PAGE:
The Gendered Terrain of Disaster: Through Women's Eyes

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Elaine Pitt Enarson, Betty Morrow
Bloomsbury Academic, Jun 30, 1998 - Social Science - 275 pages
Gender is revealed as a central organizing principle in social life when the unexpected transforms daily routines, environments, and social institutions. Using specific disaster experiences from around the world, this book argues for a gendered perspective in policy, practice and research. Contributing authors challenge the image of women as hapless victim in their accounts of women who rebuilt flooded homes in Bangladesh, evacuated families from Australian bushfires, reconstructed communities after a Mexican earthquake, and mobilized women in Miami in the wake of Hurricane Andrew. From Bangladesh to Scotland, the case studies document the root causes of women's vulnerability to disaster and the central roles they play before, during and after disaster. The authors recommend strategies for policy makers and emergency practitioners to more fully engage women in disaster planning and response.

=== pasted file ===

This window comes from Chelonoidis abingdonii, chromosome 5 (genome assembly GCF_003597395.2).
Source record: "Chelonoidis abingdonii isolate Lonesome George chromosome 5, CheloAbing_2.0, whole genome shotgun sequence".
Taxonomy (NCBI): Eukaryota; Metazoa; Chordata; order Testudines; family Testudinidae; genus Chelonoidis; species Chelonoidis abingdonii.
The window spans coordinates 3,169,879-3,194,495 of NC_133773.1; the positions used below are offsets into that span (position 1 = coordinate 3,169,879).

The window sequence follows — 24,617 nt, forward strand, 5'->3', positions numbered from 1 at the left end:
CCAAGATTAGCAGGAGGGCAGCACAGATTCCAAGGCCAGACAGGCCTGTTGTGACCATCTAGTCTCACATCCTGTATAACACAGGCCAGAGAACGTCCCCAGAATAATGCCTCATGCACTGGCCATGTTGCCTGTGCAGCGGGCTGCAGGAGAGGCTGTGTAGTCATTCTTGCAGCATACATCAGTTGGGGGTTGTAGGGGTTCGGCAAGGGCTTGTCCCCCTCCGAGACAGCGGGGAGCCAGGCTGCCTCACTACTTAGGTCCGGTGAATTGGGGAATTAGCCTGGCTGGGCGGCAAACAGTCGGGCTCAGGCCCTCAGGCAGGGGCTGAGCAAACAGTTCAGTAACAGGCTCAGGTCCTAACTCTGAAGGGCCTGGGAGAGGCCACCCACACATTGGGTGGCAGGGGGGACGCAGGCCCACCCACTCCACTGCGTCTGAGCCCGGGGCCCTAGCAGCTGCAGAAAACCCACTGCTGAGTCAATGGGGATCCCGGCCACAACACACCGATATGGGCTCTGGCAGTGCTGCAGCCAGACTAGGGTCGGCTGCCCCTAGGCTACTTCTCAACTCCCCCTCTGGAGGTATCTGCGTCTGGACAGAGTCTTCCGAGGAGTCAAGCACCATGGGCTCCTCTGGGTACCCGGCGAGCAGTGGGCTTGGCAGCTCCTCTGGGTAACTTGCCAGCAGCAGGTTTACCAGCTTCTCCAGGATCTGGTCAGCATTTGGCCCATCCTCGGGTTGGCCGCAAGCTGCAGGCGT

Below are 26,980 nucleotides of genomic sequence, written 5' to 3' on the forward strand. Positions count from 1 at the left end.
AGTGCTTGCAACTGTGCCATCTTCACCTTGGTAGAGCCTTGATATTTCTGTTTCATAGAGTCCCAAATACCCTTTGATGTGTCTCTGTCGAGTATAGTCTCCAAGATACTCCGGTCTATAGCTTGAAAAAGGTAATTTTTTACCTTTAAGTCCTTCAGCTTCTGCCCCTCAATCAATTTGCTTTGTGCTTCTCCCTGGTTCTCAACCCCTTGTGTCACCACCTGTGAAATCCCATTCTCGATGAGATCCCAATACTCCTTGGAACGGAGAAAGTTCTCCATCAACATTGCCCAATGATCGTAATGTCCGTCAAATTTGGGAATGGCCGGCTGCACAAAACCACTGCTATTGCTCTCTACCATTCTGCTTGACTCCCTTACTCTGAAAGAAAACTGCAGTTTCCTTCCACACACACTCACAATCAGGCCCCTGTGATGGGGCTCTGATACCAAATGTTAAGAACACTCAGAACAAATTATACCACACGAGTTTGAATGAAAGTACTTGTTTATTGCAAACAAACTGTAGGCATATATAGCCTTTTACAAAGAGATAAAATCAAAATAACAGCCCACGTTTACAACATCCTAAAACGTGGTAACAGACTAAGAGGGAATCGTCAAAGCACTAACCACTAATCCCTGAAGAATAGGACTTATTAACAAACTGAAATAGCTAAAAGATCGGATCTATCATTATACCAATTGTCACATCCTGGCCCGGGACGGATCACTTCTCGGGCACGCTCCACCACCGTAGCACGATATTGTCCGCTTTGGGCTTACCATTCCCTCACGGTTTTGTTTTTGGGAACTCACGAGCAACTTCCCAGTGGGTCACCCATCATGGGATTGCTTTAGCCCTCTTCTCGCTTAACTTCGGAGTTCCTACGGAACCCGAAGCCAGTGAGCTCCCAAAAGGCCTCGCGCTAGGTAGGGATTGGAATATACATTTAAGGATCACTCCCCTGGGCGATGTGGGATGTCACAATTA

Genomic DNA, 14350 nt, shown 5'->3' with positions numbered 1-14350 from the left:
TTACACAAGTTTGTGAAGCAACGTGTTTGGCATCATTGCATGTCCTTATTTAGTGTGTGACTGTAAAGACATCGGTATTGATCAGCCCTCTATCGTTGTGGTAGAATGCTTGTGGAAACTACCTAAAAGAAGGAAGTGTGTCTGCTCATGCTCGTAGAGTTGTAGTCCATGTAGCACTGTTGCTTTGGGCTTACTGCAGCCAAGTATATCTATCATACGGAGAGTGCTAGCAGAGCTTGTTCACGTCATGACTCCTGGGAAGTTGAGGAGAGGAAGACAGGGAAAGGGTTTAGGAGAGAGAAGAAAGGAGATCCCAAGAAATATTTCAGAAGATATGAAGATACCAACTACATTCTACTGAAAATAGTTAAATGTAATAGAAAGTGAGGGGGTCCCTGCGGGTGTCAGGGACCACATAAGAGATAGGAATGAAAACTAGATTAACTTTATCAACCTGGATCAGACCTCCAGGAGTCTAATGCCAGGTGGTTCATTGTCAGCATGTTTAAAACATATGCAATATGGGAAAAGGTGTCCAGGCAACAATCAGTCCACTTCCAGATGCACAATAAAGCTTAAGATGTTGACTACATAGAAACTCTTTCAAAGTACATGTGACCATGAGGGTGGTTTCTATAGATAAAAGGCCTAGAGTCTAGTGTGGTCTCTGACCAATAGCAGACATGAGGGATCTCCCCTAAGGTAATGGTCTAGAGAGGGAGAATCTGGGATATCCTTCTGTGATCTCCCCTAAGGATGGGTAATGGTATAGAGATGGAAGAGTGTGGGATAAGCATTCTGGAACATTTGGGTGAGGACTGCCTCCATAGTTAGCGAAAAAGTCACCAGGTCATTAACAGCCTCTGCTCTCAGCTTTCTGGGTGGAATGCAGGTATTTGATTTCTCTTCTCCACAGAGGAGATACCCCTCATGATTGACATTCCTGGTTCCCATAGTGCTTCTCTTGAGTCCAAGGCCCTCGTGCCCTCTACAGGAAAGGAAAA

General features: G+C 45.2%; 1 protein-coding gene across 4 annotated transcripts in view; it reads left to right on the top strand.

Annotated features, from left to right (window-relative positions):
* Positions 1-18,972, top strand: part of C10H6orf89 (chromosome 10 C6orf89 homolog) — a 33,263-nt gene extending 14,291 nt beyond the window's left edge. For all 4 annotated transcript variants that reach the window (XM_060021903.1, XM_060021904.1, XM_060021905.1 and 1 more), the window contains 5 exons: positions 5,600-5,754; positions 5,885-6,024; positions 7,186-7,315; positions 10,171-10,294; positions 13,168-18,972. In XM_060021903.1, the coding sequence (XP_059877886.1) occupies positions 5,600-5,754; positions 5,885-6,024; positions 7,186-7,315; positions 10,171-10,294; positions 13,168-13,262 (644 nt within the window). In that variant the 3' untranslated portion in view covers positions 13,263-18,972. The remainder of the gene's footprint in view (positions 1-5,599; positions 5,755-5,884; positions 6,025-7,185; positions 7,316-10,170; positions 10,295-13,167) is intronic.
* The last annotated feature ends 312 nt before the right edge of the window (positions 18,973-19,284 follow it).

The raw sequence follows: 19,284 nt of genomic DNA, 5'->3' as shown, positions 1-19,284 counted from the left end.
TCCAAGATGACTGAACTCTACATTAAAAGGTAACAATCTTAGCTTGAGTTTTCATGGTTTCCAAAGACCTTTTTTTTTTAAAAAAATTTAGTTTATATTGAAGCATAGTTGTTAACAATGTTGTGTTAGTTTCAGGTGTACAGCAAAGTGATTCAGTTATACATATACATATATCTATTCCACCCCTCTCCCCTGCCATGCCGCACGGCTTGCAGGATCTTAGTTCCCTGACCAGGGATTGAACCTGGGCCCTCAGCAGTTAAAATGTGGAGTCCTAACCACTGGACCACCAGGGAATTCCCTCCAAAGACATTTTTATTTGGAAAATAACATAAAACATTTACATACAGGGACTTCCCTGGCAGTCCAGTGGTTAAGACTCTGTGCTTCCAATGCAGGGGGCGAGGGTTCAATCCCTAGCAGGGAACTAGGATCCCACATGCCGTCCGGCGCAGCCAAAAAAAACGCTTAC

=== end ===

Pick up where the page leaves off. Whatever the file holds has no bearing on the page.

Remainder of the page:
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Perspectives on Gender and Disaster
A Missing Element in Disaster Response
Social Construction of Gendered Vulnerability

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